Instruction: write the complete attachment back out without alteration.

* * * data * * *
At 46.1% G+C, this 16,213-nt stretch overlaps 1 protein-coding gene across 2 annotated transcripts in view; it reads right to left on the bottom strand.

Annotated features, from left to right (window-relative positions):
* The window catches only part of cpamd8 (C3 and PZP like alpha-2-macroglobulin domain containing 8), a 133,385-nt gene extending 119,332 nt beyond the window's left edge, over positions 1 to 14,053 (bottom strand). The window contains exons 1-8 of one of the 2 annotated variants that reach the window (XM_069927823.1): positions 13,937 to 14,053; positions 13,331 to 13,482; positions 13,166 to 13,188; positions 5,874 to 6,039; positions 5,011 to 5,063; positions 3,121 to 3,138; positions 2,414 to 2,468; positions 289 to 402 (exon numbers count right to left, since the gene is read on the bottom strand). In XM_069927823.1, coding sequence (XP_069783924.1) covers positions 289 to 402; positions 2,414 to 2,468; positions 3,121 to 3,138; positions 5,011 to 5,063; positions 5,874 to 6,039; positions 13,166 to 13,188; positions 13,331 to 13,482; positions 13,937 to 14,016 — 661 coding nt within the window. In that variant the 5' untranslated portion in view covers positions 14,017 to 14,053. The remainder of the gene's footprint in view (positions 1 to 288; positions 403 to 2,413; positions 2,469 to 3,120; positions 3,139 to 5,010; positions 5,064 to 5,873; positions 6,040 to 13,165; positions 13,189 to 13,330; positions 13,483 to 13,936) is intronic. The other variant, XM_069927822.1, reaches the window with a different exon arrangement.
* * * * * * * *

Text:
At 46.1% G+C, this 16,213-nt stretch overlaps 1 protein-coding gene across 2 annotated transcripts in view; it reads right to left on the bottom strand.

Annotated features, from left to right (window-relative positions):
* The window catches only part of cpamd8 (C3 and PZP like alpha-2-macroglobulin domain containing 8), a 133,385-nt gene extending 119,332 nt beyond the window's left edge, over positions 1 to 14,053 (bottom strand). The window contains exons 1-8 of one of the 2 annotated variants that reach the window (XM_069927823.1): positions 13,937 to 14,053; positions 13,331 to 13,482; positions 13,166 to 13,188; positions 5,874 to 6,039; positions 5,011 to 5,063; positions 3,121 to 3,138; positions 2,414 to 2,468; positions 289 to 402 (exon numbers count right to left, since the gene is read on the bottom strand). In XM_069927823.1, coding sequence (XP_069783924.1) covers positions 289 to 402; positions 2,414 to 2,468; positions 3,121 to 3,138; positions 5,011 to 5,063; positions 5,874 to 6,039; positions 13,166 to 13,188; positions 13,331 to 13,482; positions 13,937 to 14,016 — 661 coding nt within the window. In that variant the 5' untranslated portion in view covers positions 14,017 to 14,053. The remainder of the gene's footprint in view (positions 1 to 288; positions 403 to 2,413; positions 2,469 to 3,120; positions 3,139 to 5,010; positions 5,064 to 5,873; positions 6,040 to 13,165; positions 13,189 to 13,330; positions 13,483 to 13,936) is intronic. The other variant, XM_069927822.1, reaches the window with a different exon arrangement.